‌‌Organic photovoltaics (OPVs) and photodetectors (OPDs) have attracted great interest in both the research and commercial market due to their applicability to low-weight and flexible devices, adjustable detection range by molecular design, non-toxic material-based devices, and the optimum absorption properties of organic semiconductors. In general, bulk-heterojunctions (BHJs) formed by blending two or more organic semiconductors together have been widely utilized as the photoactive layer in OPV/OPD devices to provide the energetic offset for efficient exciton dissociation. Although BHJ devices produce excellent device performance due to the large interfacial areas between different materials, in terms of commercialization, the use of two or more different materials as the photoactive layer has many limitations. They include complicated optimization procedures, low reproducibility of the film quality, and unavoidable broadband absorption due to multi-component blend systems. We have recently demonstrated that these limitations could be overcome by using a single-component organic photoactive layer [1, 2]. In this project, we will utilise newly developed non-fullerene acceptors (NFAs) [3] as a single-component photoactive layer to fabricate high performance OPV/OPD devices. Furthermore, we will elucidate the molecular origins of electronic states and interfacial energetics that are key to the OPV/OPD photophysical processes such as charge generation, recombination, and extraction. In particular, we will identify the impact of the molecular structures (e.g., planar vs twisted) and molecular properties (e.g., quadrupole moment, intermolecular interaction, and packing) of NFAs on these processes.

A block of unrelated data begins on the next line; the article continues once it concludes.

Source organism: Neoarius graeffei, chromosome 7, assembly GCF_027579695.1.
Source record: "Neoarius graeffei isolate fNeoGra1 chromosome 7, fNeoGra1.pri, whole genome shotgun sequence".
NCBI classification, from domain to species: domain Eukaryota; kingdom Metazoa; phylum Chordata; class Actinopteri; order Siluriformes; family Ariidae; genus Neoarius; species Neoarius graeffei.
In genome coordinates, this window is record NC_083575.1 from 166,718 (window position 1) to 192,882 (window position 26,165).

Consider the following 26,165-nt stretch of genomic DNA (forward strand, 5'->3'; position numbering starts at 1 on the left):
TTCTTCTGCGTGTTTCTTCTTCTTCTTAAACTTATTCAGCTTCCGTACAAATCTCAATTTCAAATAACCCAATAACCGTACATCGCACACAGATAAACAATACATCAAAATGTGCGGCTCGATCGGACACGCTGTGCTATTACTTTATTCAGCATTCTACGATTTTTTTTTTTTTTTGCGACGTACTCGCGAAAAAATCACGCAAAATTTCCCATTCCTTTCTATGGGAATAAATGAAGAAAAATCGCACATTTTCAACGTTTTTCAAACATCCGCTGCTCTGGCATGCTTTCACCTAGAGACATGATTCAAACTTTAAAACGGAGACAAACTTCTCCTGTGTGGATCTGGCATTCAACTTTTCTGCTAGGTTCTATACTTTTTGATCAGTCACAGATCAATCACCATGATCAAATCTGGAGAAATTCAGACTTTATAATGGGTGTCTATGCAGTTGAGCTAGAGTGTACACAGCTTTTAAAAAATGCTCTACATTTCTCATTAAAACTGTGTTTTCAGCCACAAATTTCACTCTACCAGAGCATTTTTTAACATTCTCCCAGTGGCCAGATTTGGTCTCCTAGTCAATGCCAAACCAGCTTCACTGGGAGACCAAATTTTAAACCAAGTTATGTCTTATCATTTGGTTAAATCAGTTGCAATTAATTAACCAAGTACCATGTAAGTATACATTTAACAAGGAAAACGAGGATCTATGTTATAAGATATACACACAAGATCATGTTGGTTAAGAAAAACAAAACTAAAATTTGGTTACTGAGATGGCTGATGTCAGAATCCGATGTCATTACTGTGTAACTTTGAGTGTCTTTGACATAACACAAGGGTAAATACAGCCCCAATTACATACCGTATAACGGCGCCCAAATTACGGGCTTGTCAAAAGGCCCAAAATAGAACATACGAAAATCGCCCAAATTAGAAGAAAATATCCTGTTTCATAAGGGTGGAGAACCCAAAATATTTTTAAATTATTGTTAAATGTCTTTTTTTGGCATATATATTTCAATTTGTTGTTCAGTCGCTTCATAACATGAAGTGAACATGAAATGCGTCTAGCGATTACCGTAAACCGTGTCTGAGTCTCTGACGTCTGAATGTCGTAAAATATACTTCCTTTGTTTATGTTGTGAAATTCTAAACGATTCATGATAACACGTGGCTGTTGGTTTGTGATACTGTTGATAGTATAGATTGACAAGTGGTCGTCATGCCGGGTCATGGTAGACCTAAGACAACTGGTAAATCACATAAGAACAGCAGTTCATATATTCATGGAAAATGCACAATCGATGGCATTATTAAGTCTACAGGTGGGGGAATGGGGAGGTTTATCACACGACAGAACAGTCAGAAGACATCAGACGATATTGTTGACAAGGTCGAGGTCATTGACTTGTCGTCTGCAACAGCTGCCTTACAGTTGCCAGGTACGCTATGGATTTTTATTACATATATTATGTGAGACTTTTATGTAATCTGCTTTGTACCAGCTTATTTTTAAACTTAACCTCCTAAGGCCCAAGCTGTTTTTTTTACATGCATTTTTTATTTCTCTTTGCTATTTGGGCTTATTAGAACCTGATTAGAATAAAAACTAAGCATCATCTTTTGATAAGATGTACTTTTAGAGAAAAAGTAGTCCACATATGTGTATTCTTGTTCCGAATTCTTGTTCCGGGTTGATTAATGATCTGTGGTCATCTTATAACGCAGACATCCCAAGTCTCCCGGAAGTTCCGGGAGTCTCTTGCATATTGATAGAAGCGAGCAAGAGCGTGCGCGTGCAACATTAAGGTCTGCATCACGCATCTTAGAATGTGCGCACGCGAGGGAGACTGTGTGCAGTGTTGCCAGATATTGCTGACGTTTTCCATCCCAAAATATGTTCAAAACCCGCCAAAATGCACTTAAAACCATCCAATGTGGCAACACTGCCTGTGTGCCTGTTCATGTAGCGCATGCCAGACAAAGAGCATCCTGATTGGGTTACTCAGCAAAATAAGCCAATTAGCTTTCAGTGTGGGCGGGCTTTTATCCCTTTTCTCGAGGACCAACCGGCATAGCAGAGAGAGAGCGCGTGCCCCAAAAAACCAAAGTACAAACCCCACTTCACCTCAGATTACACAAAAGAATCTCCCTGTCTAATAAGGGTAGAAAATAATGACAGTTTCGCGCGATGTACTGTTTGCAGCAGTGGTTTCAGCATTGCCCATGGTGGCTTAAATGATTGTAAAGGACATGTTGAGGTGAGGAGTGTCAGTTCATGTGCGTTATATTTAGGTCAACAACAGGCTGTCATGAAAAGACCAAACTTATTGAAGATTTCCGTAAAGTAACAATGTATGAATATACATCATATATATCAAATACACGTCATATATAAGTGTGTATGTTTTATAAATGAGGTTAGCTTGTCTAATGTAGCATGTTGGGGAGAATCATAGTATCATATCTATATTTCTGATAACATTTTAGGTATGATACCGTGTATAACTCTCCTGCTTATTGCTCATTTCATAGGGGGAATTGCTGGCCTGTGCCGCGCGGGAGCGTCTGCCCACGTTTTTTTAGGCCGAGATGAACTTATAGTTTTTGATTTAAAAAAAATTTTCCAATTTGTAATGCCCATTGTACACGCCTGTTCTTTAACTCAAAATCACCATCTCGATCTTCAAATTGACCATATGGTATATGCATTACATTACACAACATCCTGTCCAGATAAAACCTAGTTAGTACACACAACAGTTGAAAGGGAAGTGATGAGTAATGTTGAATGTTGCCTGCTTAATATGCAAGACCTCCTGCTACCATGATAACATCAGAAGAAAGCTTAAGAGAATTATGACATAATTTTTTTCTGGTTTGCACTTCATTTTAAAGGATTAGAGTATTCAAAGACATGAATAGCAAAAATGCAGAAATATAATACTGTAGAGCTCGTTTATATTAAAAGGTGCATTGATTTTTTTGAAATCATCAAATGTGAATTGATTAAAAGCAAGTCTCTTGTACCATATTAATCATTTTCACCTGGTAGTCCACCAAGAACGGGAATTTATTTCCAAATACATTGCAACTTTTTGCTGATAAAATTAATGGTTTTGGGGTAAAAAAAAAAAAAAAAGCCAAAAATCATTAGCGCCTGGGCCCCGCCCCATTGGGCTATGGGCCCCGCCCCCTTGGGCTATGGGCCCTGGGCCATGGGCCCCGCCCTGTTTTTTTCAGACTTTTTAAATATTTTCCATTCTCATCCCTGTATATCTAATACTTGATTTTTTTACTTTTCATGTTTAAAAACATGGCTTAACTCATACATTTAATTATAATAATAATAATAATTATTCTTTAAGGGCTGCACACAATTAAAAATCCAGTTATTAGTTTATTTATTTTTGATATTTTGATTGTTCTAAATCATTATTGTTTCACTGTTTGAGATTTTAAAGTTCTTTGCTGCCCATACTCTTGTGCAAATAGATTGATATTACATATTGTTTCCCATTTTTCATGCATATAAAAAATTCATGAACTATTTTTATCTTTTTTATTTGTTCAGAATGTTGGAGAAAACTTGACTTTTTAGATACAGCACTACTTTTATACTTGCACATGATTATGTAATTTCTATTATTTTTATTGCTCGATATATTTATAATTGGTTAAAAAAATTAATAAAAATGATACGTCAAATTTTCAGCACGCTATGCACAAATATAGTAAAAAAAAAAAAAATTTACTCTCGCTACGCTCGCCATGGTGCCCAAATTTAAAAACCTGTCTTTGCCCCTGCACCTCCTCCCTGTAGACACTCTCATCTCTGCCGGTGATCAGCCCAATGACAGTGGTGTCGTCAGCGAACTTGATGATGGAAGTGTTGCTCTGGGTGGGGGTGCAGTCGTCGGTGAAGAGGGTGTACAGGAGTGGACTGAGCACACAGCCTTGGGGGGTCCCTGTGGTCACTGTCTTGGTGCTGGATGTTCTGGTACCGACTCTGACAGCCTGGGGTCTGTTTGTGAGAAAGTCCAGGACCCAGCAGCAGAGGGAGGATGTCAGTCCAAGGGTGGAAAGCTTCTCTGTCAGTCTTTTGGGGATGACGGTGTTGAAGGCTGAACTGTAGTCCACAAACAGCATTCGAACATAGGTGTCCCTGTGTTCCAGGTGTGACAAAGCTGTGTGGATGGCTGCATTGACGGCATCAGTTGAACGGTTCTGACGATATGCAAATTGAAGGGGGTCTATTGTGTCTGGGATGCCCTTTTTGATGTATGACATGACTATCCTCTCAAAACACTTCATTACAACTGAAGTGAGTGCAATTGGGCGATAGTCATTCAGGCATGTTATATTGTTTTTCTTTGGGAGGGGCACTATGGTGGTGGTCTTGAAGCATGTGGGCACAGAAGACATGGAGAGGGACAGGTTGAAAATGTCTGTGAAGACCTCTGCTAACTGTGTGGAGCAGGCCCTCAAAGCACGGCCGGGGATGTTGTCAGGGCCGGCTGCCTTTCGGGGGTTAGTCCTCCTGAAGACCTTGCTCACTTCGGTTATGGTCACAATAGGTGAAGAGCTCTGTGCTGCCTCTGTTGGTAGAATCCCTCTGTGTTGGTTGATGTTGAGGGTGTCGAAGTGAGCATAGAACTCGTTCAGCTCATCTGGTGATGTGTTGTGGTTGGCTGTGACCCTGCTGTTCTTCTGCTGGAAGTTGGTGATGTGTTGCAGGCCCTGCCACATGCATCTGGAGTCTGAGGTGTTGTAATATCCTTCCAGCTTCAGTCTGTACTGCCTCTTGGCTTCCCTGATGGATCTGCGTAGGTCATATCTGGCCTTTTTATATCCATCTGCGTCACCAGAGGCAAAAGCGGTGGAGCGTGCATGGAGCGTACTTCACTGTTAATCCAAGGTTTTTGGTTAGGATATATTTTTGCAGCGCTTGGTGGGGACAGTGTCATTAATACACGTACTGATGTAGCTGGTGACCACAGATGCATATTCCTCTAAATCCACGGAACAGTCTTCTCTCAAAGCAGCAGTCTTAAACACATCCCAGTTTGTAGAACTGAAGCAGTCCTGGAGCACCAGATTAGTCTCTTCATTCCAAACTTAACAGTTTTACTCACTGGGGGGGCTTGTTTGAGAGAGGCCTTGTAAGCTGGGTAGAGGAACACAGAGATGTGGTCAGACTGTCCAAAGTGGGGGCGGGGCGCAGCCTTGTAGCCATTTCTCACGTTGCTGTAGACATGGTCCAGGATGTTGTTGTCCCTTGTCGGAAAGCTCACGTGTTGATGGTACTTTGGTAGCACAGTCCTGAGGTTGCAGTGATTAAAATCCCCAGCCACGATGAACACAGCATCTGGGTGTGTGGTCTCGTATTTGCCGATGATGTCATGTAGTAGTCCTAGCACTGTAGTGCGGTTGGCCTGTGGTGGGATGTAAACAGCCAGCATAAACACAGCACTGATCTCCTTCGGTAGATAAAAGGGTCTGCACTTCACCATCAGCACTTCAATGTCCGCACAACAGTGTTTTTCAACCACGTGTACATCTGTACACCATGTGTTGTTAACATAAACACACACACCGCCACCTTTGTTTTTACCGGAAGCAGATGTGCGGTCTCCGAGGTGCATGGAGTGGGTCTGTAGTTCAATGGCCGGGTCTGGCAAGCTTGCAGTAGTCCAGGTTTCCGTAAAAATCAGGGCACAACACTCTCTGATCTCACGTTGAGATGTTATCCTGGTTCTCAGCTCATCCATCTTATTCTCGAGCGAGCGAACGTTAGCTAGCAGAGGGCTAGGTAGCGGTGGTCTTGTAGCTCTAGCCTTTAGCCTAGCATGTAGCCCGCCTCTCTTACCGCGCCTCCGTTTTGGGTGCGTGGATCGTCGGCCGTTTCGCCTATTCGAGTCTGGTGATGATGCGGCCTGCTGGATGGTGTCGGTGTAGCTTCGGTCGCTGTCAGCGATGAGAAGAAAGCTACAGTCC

[1] Park et al., The State-of-the-Art Solution-Processed Single Component Organic Photodetectors Achieved by Strong Quenching of Intermolecular Emissive State and High Quadrupole Moment in Non-Fullerene Acceptors, Advanced Materials, 2306655 (2023), DOI: 10.1002/adma.202306655